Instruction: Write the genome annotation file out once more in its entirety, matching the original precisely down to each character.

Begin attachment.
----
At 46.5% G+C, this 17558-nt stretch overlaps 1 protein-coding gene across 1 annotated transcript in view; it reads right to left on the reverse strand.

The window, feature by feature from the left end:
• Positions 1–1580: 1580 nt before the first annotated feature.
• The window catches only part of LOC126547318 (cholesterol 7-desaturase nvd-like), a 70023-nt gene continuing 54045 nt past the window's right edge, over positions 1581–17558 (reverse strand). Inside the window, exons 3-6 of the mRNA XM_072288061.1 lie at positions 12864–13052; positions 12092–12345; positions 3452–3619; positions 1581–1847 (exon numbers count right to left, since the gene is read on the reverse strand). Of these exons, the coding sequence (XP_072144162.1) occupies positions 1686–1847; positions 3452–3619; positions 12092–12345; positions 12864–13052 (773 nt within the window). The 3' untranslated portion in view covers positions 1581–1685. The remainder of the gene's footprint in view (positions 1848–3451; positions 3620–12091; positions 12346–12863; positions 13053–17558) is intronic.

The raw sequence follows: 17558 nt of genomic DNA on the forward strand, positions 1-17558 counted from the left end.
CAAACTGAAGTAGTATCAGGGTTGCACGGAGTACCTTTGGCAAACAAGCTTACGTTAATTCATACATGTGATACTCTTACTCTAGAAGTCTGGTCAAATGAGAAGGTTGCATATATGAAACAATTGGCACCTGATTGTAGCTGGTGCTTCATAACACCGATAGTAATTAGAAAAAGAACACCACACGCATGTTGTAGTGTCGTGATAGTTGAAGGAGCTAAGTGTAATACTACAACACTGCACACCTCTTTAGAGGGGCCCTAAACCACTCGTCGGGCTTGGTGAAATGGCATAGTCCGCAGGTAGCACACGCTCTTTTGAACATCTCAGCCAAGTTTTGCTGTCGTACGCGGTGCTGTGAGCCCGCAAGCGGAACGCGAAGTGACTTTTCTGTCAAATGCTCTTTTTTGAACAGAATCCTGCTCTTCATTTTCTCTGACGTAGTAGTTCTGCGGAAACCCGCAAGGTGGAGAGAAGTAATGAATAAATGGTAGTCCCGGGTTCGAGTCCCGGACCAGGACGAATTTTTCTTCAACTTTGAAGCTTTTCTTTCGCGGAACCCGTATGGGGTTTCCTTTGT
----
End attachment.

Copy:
At 46.5% G+C, this 17558-nt stretch overlaps 1 protein-coding gene across 1 annotated transcript in view; it reads right to left on the reverse strand.

The window, feature by feature from the left end:
• Positions 1–1580: 1580 nt before the first annotated feature.
• The window catches only part of LOC126547318 (cholesterol 7-desaturase nvd-like), a 70023-nt gene continuing 54045 nt past the window's right edge, over positions 1581–17558 (reverse strand). Inside the window, exons 3-6 of the mRNA XM_072288061.1 lie at positions 12864–13052; positions 12092–12345; positions 3452–3619; positions 1581–1847 (exon numbers count right to left, since the gene is read on the reverse strand). Of these exons, the coding sequence (XP_072144162.1) occupies positions 1686–1847; positions 3452–3619; positions 12092–12345; positions 12864–13052 (773 nt within the window). The 3' untranslated portion in view covers positions 1581–1685. The remainder of the gene's footprint in view (positions 1848–3451; positions 3620–12091; positions 12346–12863; positions 13053–17558) is intronic.

The raw sequence follows: 17558 nt of genomic DNA on the forward strand, positions 1-17558 counted from the left end.
CAAACTGAAGTAGTATCAGGGTTGCACGGAGTACCTTTGGCAAACAAGCTTACGTTAATTCATACATGTGATACTCTTACTCTAGAAGTCTGGTCAAATGAGAAGGTTGCATATATGAAACAATTGGCACCTGATTGTAGCTGGTGCTTCATAACACCGATAGTAATTAGAAAAAGAACACCACACGCATGTTGTAGTGTCGTGATAGTTGAAGGAGCTAAGTGTAATACTACAACACTGCACACCTCTTTAGAGGGGCCCTAAACCACTCGTCGGGCTTGGTGAAATGGCATAGTCCGCAGGTAGCACACGCTCTTTTGAACATCTCAGCCAAGTTTTGCTGTCGTACGCGGTGCTGTGAGCCCGCAAGCGGAACGCGAAGTGACTTTTCTGTCAAATGCTCTTTTTTGAACAGAATCCTGCTCTTCATTTTCTCTGACGTAGTAGTTCTGCGGAAACCCGCAAGGTGGAGAGAAGTAATGAATAAATGGTAGTCCCGGGTTCGAGTCCCGGACCAGGACGAATTTTTCTTCAACTTTGAAGCTTTTCTTTCGCGGAACCCGTATGGGGTTTCCTTTGT